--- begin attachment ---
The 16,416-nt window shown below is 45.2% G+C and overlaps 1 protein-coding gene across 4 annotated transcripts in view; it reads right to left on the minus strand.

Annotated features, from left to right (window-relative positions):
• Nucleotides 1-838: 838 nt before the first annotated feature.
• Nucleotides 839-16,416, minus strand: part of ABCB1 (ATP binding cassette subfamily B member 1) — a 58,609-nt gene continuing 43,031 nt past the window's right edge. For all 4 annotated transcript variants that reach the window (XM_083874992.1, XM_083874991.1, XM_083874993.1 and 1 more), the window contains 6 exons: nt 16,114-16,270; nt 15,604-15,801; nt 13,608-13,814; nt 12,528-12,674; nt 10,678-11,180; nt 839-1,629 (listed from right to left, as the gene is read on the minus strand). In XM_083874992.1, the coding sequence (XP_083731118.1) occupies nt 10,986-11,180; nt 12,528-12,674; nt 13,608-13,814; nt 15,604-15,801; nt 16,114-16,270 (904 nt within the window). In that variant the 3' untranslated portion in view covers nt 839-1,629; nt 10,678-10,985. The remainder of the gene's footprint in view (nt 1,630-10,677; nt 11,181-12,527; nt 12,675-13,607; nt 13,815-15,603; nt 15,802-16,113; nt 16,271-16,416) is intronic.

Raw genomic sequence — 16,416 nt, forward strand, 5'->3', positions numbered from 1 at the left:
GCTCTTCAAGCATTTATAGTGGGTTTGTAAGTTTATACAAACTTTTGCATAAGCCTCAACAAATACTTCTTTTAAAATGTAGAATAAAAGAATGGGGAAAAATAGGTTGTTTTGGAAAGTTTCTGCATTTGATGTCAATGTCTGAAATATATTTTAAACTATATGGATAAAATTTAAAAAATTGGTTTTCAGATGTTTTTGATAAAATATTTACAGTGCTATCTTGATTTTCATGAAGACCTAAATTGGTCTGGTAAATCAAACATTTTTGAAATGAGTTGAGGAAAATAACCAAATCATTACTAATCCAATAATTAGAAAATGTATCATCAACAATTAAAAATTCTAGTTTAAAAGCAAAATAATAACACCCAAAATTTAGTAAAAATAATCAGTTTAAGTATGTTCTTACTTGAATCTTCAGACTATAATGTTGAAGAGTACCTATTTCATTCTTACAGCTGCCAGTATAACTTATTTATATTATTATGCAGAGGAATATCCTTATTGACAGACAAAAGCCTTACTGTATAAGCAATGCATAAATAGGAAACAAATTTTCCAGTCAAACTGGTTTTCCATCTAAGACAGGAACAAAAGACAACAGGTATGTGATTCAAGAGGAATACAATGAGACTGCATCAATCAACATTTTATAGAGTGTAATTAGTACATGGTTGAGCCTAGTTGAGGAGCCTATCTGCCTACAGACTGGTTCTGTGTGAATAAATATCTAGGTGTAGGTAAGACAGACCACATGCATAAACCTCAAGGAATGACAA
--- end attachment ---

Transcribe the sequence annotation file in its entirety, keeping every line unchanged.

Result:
The 16,416-nt window shown below is 45.2% G+C and overlaps 1 protein-coding gene across 4 annotated transcripts in view; it reads right to left on the minus strand.

Annotated features, from left to right (window-relative positions):
• Nucleotides 1-838: 838 nt before the first annotated feature.
• Nucleotides 839-16,416, minus strand: part of ABCB1 (ATP binding cassette subfamily B member 1) — a 58,609-nt gene continuing 43,031 nt past the window's right edge. For all 4 annotated transcript variants that reach the window (XM_083874992.1, XM_083874991.1, XM_083874993.1 and 1 more), the window contains 6 exons: nt 16,114-16,270; nt 15,604-15,801; nt 13,608-13,814; nt 12,528-12,674; nt 10,678-11,180; nt 839-1,629 (listed from right to left, as the gene is read on the minus strand). In XM_083874992.1, the coding sequence (XP_083731118.1) occupies nt 10,986-11,180; nt 12,528-12,674; nt 13,608-13,814; nt 15,604-15,801; nt 16,114-16,270 (904 nt within the window). In that variant the 3' untranslated portion in view covers nt 839-1,629; nt 10,678-10,985. The remainder of the gene's footprint in view (nt 1,630-10,677; nt 11,181-12,527; nt 12,675-13,607; nt 13,815-15,603; nt 15,802-16,113; nt 16,271-16,416) is intronic.

Raw genomic sequence — 16,416 nt, forward strand, 5'->3', positions numbered from 1 at the left:
GCTCTTCAAGCATTTATAGTGGGTTTGTAAGTTTATACAAACTTTTGCATAAGCCTCAACAAATACTTCTTTTAAAATGTAGAATAAAAGAATGGGGAAAAATAGGTTGTTTTGGAAAGTTTCTGCATTTGATGTCAATGTCTGAAATATATTTTAAACTATATGGATAAAATTTAAAAAATTGGTTTTCAGATGTTTTTGATAAAATATTTACAGTGCTATCTTGATTTTCATGAAGACCTAAATTGGTCTGGTAAATCAAACATTTTTGAAATGAGTTGAGGAAAATAACCAAATCATTACTAATCCAATAATTAGAAAATGTATCATCAACAATTAAAAATTCTAGTTTAAAAGCAAAATAATAACACCCAAAATTTAGTAAAAATAATCAGTTTAAGTATGTTCTTACTTGAATCTTCAGACTATAATGTTGAAGAGTACCTATTTCATTCTTACAGCTGCCAGTATAACTTATTTATATTATTATGCAGAGGAATATCCTTATTGACAGACAAAAGCCTTACTGTATAAGCAATGCATAAATAGGAAACAAATTTTCCAGTCAAACTGGTTTTCCATCTAAGACAGGAACAAAAGACAACAGGTATGTGATTCAAGAGGAATACAATGAGACTGCATCAATCAACATTTTATAGAGTGTAATTAGTACATGGTTGAGCCTAGTTGAGGAGCCTATCTGCCTACAGACTGGTTCTGTGTGAATAAATATCTAGGTGTAGGTAAGACAGACCACATGCATAAACCTCAAGGAATGACAA